Continue further on the US election results, majority of the market experts and economists had expected that a Trump victory would spell disaster for the US. What happened in reality? Post the announcement of election results; the US Dollar has gained against almost all major currencies of the world. Can someone say that the fall of the Dollar was already factored in the price and hence post the victory of Donald Trump, the Dollar only recovered? Well, even that argument does not hold water, since majority was of the view that Hillary Clinton would win the election. There was no question of the unexpected being factored in the price. So, it was not a case of a political forecast gone wrong, but also a market forecast going wrong.

Sir John Templeton has famously said, “Buy value, not market trends or the economic outlook.”

The subject of investment management for most retail individual investors is to ensure enough money is available at the time of one’s life’s financial goals. In such a scenario, one must manage the investment risks such that the money becomes available at the time of need.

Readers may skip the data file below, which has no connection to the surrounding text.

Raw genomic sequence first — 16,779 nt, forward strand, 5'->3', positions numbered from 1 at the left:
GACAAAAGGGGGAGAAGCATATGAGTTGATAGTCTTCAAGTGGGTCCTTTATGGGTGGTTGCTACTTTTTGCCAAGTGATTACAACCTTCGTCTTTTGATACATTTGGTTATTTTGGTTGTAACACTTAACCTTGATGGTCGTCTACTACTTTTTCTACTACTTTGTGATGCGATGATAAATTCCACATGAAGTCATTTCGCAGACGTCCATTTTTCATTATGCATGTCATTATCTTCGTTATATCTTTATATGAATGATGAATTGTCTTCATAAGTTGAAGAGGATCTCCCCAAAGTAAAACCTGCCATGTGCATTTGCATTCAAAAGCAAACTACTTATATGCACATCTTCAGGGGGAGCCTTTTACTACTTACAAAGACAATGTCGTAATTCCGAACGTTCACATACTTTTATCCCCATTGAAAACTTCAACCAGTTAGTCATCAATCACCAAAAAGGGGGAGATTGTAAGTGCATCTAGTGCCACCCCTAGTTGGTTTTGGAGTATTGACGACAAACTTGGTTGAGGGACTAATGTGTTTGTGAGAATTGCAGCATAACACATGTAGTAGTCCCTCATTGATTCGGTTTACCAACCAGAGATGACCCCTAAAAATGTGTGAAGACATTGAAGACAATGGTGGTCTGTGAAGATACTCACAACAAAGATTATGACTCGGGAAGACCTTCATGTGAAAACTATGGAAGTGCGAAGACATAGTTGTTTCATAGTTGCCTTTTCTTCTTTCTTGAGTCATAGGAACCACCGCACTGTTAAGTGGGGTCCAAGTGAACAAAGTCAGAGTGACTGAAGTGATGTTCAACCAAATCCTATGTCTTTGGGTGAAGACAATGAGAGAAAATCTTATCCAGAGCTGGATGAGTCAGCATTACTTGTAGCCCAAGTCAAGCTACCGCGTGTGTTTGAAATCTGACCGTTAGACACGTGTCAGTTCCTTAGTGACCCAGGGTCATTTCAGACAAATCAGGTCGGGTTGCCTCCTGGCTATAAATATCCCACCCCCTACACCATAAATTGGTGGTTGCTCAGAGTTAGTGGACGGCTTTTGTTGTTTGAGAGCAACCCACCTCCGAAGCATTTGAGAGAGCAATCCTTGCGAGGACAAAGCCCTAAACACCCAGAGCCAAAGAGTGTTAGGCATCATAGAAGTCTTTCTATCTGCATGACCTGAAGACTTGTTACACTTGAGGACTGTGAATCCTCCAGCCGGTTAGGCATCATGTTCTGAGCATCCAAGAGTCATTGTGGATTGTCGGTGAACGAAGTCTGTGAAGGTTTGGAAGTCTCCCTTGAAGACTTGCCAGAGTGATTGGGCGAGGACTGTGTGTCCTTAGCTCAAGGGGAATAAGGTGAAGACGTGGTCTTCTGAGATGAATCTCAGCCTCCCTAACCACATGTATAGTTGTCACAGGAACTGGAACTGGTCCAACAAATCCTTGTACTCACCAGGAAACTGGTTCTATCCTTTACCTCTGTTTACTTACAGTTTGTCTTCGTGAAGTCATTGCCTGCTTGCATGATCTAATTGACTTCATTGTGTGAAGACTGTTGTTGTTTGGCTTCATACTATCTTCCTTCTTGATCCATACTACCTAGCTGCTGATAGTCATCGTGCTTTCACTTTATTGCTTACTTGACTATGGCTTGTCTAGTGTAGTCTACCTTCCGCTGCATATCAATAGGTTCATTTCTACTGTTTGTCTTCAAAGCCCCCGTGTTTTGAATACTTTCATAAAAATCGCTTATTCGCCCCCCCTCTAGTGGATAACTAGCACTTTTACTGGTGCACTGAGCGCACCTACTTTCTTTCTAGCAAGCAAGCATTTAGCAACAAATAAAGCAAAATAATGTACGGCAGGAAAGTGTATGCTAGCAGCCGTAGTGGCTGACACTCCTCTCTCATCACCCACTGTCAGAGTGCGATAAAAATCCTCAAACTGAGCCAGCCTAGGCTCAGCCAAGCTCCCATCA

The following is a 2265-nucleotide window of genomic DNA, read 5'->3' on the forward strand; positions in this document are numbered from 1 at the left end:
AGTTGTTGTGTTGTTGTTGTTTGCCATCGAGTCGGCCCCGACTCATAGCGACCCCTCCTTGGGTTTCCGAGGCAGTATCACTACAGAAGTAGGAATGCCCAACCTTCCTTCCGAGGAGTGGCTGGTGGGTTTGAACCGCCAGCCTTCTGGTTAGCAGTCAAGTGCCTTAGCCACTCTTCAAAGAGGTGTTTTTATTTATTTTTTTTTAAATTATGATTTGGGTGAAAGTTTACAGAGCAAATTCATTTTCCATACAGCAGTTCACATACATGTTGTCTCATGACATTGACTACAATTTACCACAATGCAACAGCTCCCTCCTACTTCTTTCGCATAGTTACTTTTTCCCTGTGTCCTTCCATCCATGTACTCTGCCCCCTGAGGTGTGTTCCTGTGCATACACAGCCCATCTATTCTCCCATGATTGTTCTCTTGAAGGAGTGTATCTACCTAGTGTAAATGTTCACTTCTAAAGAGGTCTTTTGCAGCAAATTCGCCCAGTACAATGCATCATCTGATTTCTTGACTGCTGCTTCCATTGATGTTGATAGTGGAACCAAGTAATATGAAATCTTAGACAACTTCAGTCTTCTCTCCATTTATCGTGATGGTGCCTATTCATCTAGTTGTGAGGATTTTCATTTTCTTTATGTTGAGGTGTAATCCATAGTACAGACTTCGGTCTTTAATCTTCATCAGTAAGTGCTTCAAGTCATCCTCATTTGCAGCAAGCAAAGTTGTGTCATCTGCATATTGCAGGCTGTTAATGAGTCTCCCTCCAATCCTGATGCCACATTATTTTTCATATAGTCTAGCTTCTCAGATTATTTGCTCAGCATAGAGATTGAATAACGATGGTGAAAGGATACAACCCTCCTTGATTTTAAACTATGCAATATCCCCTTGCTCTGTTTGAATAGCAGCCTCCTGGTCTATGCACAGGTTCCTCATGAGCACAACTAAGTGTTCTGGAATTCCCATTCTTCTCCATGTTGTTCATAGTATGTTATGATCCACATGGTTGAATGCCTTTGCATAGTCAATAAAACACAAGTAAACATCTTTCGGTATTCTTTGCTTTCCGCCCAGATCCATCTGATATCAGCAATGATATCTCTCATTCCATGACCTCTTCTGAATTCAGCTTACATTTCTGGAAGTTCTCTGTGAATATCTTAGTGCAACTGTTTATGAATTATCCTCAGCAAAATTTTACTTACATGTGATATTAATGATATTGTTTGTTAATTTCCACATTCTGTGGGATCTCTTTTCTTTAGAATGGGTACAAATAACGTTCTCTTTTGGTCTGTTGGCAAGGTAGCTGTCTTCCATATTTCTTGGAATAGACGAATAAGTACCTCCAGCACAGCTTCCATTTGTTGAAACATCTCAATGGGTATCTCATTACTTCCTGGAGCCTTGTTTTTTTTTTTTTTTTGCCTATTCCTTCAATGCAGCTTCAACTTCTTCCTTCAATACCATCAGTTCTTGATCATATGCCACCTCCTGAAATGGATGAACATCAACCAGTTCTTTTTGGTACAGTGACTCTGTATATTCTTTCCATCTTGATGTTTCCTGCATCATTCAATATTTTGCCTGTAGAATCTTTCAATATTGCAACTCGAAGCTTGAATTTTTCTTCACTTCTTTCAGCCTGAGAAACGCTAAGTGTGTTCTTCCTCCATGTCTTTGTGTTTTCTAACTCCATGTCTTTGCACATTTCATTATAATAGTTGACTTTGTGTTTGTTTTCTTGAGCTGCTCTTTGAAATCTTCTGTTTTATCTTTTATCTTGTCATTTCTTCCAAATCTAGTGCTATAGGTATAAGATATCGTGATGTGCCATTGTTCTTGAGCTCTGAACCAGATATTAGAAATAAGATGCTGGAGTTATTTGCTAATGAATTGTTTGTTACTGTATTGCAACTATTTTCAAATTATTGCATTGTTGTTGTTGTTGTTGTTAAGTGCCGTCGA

For that purpose, the important thing is to understand what can go wrong and how to protect one’s investments. Forecasting the future is not required.

  • Amit Trivedi

The author runs Karmayog Knowledge Academy. Recently, Amit has authored a book titled “Riding the Roller Coaster – Lessons from Financial Market Cycles We Repeatedly Forget”. The views expressed are his personal opinions.

#RidingTheRollerCoaster

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History repeats …

Look at this interesting article about Indian start-up boom of recent times:

Dotcom deadpool returns as India’s start-up boom turns to bust

Sir John Templeton has famously said, “The four most dangerous words in investing are: ‘This time it’s different’.”

#RidingTheRollerCoaster – 225

 

Buy high sell low … or is there another way of making money?